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Speech by Alice Mogwe, FIDH Secretary-General and Director of Ditshwanelo, the Botswana

Centre for Human Rights at the opening of the 20th EU-NGO Human Rights Forum.

Brussels, 20 November 2018

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Greetings to each and every one of you. It is indeed an honour to be able

to participate in the opening of this 20th EU NGO Forum this morning.
Some of us here have come fresh from the Second World Summit on
Human Rights Defenders where we reaffirmed that human rights
defenders change the world. We are about mobilisation, we are about
change, and we are also about a hopeful future. We are about finding
different and new paths on our journey for change. I salute each and every
one of you for your commitment, for your passion, your courage, your
giving, so that others may have.

Every year, human rights defenders from all over the world gather to
share their national experiences with one another and with the European
Union in order to assist the EU to reflect on its role in the promotion and protection of human
rights globally. This annual gathering is symbolic of the commitment of the EU to human rights
and their universality. This year, marking the seventieth anniversary of the UDHR (1948), calls
for reflection on how far the world has come since the end of the Second World War in 1945,
the end of colonisation, which took at least 20 years after the UDHR was signed, the official end
of the Cold War in 1989, and how to ensure that we affirm the universality of the value of
dignity for all.

So how is the world looking at the moment? There are conflicts and repression in Sudan, Mali,
and Burundi, extrajudicial executions in the Philippines, crimes against humanity in Myanmar,
enforced disappearances in Bangladesh, abuse of anti-terrorism laws in Egypt and Chile, the
proliferation of repressive laws in Russia and Kyrgyzstan, the rise of populism in Europe, the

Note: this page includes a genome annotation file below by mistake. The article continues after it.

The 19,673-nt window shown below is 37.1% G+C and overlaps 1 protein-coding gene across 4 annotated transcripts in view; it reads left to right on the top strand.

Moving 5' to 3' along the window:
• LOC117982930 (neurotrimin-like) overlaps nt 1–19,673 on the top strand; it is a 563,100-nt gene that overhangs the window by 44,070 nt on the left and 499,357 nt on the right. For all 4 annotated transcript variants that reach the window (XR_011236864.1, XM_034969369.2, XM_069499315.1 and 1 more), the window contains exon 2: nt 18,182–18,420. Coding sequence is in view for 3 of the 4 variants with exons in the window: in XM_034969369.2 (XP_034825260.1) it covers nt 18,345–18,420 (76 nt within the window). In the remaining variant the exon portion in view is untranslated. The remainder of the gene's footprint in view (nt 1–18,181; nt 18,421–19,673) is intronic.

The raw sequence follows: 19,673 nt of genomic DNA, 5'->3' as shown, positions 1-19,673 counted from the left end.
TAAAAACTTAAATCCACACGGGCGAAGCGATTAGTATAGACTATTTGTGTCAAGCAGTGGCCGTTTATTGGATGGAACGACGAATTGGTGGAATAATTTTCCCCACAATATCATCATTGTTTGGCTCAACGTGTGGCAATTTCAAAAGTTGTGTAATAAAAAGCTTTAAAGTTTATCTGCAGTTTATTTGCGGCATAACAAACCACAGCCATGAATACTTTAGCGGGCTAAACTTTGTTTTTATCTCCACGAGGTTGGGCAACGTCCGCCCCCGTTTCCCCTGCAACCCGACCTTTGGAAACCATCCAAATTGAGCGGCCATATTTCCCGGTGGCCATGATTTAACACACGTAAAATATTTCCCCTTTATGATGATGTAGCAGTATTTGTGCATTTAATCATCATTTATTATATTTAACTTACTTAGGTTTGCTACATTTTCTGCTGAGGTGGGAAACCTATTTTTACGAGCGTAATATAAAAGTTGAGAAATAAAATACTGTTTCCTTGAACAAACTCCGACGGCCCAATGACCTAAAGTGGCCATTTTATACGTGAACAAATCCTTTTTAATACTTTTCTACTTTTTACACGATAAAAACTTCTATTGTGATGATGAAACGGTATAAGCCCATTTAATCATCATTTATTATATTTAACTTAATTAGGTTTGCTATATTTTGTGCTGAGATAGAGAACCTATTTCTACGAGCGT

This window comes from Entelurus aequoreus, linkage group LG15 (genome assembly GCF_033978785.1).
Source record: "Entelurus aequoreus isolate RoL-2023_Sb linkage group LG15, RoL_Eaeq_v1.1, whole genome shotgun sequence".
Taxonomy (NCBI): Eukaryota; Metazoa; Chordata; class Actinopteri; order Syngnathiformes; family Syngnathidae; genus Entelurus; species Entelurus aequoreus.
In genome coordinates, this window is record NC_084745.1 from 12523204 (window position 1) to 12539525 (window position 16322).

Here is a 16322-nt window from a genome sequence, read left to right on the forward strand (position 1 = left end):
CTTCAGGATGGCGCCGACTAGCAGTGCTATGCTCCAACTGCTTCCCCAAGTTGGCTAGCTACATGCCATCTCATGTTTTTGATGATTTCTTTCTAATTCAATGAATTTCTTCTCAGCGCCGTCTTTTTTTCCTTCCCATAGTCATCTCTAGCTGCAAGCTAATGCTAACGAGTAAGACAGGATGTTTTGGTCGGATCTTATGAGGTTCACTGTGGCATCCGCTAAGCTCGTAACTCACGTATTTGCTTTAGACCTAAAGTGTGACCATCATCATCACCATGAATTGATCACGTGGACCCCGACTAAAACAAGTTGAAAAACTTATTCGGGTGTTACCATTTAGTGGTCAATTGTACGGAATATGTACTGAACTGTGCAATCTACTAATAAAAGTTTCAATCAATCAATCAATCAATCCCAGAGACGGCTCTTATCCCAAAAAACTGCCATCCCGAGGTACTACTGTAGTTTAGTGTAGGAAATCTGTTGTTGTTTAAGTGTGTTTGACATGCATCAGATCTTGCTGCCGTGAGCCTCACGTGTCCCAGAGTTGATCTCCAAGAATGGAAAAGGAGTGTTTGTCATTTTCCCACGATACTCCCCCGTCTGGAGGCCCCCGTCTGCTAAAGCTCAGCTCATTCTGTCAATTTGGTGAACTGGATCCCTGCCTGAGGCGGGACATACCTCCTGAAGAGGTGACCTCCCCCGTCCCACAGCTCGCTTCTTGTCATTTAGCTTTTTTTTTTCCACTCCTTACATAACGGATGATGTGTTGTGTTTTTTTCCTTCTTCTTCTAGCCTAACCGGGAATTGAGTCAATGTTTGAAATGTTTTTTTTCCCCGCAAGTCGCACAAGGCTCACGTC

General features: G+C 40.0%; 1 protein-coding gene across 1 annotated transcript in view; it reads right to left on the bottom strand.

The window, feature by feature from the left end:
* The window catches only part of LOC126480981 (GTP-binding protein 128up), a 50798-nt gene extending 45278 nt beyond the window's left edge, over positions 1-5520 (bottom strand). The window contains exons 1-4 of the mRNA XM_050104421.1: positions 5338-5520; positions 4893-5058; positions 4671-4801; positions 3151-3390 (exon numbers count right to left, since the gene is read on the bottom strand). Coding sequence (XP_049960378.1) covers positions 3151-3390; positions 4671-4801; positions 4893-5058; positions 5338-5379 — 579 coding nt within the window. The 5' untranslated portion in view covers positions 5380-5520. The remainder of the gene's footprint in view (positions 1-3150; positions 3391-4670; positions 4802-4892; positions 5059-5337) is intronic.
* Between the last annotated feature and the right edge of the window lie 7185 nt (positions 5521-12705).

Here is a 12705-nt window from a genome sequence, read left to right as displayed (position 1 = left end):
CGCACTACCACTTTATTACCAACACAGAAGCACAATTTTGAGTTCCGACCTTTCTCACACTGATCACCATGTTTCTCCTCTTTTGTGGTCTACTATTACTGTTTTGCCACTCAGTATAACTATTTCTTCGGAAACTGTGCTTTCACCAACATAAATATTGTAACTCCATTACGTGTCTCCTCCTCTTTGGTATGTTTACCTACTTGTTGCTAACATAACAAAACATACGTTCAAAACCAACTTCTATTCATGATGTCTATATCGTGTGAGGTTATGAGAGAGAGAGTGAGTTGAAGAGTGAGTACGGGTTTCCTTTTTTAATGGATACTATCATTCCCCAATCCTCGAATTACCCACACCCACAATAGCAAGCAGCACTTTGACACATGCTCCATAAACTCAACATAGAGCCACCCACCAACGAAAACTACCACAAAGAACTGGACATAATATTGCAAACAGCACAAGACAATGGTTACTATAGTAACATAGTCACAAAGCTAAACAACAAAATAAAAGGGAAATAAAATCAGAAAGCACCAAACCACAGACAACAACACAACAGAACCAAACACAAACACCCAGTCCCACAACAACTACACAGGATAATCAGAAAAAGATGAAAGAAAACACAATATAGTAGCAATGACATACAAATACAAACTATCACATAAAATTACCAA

deaths of migrants in the Mediterranean, as well as the arbitrary detention of human rights
defenders such as our colleague Nabeel Rajab, deputy secretary general of the International
Federation for Human Rights, FIDH. He’s been sentenced to seven years imprisonment in
Bahrain for merely exercising his freedom of expression.

International systems are also taking the strain. The United Nations Security Council, whose
composition continues to be unacceptably exclusive, is repeatedly prevented from making
appropriate decisions in response to conflicts, and this occurs due to the misuse of its veto
powers by the permanent members. The continued suffering of the peoples of Palestine and
Yemen are examples of the effects of such misused veto powers. The withdrawal of the United
States of America from the United Nations Human Rights Council, together with the failure of
the European Union to adopt the much awaited language when reacting to repressive actions
of states like China, have been very disappointing. The space of independent NGOs in Geneva is
being shrunk or completely closed by government NGOs, also known as GONGO's, and by the
sympathetic ear given to state complaints about independent NGOs. All of these are examples
of the challenges which we face in a democracy and human rights space. However, we should
not lose sight of the positive creativity in progress which such negative environments beget and
to which they are a reaction.

So what are the positive aspects? The UN Human Rights Council created an independent
mechanism to accelerate criminal proceedings in relation to the international crimes